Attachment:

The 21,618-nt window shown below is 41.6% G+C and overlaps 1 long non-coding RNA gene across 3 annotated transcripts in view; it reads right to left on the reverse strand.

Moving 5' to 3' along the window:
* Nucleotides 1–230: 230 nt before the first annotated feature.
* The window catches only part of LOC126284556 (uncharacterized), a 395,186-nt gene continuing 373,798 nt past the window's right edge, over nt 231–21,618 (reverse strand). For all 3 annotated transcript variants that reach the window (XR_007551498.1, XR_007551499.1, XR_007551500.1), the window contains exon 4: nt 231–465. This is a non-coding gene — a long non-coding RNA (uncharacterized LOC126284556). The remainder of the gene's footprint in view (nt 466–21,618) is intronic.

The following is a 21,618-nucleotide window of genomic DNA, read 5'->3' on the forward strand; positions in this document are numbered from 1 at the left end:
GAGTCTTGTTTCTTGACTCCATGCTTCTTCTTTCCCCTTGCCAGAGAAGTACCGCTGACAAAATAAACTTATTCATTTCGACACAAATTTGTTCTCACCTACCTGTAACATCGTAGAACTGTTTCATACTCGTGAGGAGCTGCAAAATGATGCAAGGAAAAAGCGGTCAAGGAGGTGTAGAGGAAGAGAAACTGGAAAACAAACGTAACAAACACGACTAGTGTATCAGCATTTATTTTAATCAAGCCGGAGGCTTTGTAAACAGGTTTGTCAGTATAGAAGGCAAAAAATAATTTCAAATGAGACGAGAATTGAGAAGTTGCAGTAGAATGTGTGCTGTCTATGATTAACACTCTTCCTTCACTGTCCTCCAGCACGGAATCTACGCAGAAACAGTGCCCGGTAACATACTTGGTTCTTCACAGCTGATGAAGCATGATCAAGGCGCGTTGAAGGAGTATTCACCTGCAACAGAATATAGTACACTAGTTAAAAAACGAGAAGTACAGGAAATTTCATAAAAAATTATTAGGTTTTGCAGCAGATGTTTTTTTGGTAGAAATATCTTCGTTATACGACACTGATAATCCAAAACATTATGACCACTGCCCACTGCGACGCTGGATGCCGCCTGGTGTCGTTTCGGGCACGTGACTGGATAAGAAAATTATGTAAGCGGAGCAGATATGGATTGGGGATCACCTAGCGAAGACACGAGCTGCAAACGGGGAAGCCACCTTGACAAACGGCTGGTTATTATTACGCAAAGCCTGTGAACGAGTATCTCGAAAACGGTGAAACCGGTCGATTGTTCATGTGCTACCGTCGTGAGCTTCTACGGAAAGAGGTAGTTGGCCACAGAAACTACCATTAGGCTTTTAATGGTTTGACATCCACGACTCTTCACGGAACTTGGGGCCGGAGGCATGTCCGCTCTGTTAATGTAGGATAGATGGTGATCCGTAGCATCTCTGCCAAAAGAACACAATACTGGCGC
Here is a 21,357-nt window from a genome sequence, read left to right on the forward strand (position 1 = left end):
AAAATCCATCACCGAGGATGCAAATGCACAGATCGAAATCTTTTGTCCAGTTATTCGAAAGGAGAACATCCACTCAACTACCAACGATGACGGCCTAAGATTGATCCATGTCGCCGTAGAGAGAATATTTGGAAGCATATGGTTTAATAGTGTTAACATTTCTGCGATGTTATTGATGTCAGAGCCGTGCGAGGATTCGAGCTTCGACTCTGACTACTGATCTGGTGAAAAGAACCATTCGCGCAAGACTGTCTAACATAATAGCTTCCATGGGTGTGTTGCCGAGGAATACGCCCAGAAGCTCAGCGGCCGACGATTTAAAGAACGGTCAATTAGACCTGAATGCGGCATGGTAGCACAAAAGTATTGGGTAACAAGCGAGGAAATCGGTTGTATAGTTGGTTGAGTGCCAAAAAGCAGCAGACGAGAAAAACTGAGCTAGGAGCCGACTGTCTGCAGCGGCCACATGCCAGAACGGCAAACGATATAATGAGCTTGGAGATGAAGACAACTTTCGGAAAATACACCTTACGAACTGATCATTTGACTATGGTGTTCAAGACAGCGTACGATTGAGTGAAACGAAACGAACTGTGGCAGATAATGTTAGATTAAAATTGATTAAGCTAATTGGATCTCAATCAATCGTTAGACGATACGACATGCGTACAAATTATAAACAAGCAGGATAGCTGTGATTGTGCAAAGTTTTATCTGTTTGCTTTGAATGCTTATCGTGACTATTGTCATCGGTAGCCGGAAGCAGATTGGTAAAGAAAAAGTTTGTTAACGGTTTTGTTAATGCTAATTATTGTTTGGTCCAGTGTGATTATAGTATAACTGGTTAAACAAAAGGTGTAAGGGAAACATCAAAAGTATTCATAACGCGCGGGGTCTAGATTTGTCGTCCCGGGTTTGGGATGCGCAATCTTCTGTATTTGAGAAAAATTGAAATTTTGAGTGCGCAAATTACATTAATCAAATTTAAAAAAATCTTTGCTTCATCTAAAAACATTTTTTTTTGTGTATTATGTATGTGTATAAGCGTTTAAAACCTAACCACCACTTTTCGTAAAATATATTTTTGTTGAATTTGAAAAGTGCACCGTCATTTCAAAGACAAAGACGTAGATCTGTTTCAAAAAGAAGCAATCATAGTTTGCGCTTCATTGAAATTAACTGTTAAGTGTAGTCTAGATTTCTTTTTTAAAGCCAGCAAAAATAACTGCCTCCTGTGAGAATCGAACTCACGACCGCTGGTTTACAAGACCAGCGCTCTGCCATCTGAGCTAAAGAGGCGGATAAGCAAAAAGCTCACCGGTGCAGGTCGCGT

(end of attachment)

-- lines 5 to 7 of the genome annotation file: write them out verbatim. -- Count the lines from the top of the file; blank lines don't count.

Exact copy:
The following is a 21,618-nucleotide window of genomic DNA, read 5'->3' on the forward strand; positions in this document are numbered from 1 at the left end:
GAGTCTTGTTTCTTGACTCCATGCTTCTTCTTTCCCCTTGCCAGAGAAGTACCGCTGACAAAATAAACTTATTCATTTCGACACAAATTTGTTCTCACCTACCTGTAACATCGTAGAACTGTTTCATACTCGTGAGGAGCTGCAAAATGATGCAAGGAAAAAGCGGTCAAGGAGGTGTAGAGGAAGAGAAACTGGAAAACAAACGTAACAAACACGACTAGTGTATCAGCATTTATTTTAATCAAGCCGGAGGCTTTGTAAACAGGTTTGTCAGTATAGAAGGCAAAAAATAATTTCAAATGAGACGAGAATTGAGAAGTTGCAGTAGAATGTGTGCTGTCTATGATTAACACTCTTCCTTCACTGTCCTCCAGCACGGAATCTACGCAGAAACAGTGCCCGGTAACATACTTGGTTCTTCACAGCTGATGAAGCATGATCAAGGCGCGTTGAAGGAGTATTCACCTGCAACAGAATATAGTACACTAGTTAAAAAACGAGAAGTACAGGAAATTTCATAAAAAATTATTAGGTTTTGCAGCAGATGTTTTTTTGGTAGAAATATCTTCGTTATACGACACTGATAATCCAAAACATTATGACCACTGCCCACTGCGACGCTGGATGCCGCCTGGTGTCGTTTCGGGCACGTGACTGGATAAGAAAATTATGTAAGCGGAGCAGATATGGATTGGGGATCACCTAGCGAAGACACGAGCTGCAAACGGGGAAGCCACCTTGACAAACGGCTGGTTATTATTACGCAAAGCCTGTGAACGAGTATCTCGAAAACGGTGAAACCGGTCGATTGTTCATGTGCTACCGTCGTGAGCTTCTACGGAAAGAGGTAGTTGGCCACAGAAACTACCATTAGGCTTTTAATGGTTTGACATCCACGACTCTTCACGGAACTTGGGGCCGGAGGCATGTCCGCTCTGTTAATGTAGGATAGATGGTGATCCGTAGCATCTCTGCCAAAAGAACACAATACTGGCGC
Here is a 21,357-nt window from a genome sequence, read left to right on the forward strand (position 1 = left end):